The African Development Bank (AfDB) says it will increase climate financing as part of all over operations to 40 per cent of its total investment by 2020.
The President of the AfDB, Dr Akinwumi Adesina, disclosed this in an interview in Abuja.
Adesina said that the bank had made a conscious decision to increase its climate financing and that Nigeria would be benefiting in two specific areas.
He said that the country would benefit from the financing to support livelihood of people in the North East and also the energy sector.
“We are supporting the Lake Chad project and we are supporting as part of 250 million dollars where we are doing in the North East of Nigeria.
“We are supporting improvement of livelihood and also adaptation of livelihood in that particularly area.
“The other one is Solar; if you take a look for example, in terms of adapting to Climate Change, we have to reduce emission and yet, God has blessed us with so much ray sunshine.
“We should be using cable connected to sun and lighting our homes and so that is why we are investing a lot in renewable energy in Nigeria,’’ he said.
Adesina said Climate Financing meant a lot to Africa and Nigeria.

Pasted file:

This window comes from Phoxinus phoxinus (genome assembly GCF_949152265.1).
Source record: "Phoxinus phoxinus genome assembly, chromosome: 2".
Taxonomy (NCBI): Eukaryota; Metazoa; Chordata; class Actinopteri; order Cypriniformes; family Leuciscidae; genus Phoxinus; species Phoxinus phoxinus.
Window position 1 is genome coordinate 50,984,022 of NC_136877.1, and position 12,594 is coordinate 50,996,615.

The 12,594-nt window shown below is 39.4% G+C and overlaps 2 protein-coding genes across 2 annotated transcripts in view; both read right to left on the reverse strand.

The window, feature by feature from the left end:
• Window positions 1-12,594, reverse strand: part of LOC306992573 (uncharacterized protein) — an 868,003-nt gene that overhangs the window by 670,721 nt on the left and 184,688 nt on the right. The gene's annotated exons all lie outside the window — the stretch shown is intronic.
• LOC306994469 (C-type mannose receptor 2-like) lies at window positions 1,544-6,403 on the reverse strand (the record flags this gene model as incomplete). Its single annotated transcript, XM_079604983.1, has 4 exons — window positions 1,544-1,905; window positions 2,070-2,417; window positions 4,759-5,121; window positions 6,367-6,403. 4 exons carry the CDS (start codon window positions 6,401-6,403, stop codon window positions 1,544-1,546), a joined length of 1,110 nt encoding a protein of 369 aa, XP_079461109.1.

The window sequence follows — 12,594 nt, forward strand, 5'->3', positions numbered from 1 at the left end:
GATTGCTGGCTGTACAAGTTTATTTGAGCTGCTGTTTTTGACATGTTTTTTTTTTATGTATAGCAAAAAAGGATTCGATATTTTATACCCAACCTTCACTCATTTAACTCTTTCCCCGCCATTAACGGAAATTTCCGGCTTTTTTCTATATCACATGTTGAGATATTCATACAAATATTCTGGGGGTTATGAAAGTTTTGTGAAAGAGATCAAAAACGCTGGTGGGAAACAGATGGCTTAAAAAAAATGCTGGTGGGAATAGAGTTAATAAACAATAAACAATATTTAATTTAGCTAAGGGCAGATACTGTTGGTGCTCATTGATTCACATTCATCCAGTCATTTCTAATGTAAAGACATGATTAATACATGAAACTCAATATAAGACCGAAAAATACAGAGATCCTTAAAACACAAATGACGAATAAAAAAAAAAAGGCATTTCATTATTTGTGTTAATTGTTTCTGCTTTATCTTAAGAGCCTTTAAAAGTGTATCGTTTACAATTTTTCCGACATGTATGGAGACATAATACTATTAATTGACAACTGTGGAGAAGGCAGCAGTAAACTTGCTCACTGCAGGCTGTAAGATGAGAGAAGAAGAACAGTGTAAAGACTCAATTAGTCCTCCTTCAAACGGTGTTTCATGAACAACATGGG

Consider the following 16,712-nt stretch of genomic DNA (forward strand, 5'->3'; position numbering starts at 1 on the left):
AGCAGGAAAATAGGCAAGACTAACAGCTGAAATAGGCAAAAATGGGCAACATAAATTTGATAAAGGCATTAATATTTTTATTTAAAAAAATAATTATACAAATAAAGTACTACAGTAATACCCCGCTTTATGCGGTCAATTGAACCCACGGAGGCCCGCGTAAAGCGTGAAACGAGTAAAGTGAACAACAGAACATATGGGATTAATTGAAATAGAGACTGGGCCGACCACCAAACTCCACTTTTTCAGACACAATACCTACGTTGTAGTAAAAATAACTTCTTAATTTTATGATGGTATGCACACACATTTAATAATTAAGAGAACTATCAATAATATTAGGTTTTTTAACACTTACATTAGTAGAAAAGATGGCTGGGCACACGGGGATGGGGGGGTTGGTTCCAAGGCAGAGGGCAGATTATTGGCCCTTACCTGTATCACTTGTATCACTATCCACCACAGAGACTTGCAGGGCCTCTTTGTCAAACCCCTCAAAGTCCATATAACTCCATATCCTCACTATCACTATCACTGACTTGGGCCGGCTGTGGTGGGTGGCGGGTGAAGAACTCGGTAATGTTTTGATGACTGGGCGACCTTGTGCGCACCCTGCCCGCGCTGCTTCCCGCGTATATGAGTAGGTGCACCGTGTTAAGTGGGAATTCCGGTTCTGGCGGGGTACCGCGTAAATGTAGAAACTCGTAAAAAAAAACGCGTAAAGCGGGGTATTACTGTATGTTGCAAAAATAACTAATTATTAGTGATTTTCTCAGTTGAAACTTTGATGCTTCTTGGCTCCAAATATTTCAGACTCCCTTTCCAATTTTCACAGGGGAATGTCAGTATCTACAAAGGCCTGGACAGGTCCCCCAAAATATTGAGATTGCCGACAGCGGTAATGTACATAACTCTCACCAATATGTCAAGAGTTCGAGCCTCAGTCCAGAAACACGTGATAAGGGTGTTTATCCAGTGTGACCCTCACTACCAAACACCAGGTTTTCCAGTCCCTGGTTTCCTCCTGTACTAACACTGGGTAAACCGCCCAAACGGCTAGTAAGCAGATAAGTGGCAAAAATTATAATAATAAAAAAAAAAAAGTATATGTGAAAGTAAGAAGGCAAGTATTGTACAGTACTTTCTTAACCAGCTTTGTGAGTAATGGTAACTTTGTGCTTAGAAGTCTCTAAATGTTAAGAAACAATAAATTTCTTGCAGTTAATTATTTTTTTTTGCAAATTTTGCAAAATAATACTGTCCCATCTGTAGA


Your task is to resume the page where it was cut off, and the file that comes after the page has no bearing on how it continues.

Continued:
He said that the international communities had resolved to be committed to raise 100 billion dollars for Climate Financing.
The laureate winner said that the commitment was made at Climate Change Conference, COP 21 in Paris two years ago.
“The reason is because Africa is the least in terms of emitting greenhouse gases emissions but we suffer it disproportionately, the impact of climate change.
“We take a look at the whole issue of drought in Southern and Eastern Africa. Today, take a look at what is happening in Lake Chad.
“President Buhari has been pushing hard on how to revitalise Lake Chad Basin Area so the impacts are quite massive,’’ he said.
Adesina further said he headed a Board of another entity called Africa 50, adding that Africa 50 is a private equity platform set up by the AfDB and others.
“We mobilised over 840 million dollars, with goal of mobilising up to 300 billion dollars. What it does is that it invests in infrastructure.
“One of our investments in the company is in Nigeria; in a solar power plant in the North of Nigeria,’’ he said.
He, however, called on the benefiting countries to be more effective in the implementation of the Bank support.
“I have said it across Africa that once our Board approves something, if it is not effective within 90 days, we will assume that you don’t need it.
“ We will cancel it so there has to be discipline because there is lost development when you derail; higher cost of financing that you pay, you just have to be effective and efficient.
“It is not just Nigeria problem, but it is problem we have in some many countries.
“I think development has to be accelerated, we shouldn’t be slow,’’ he said.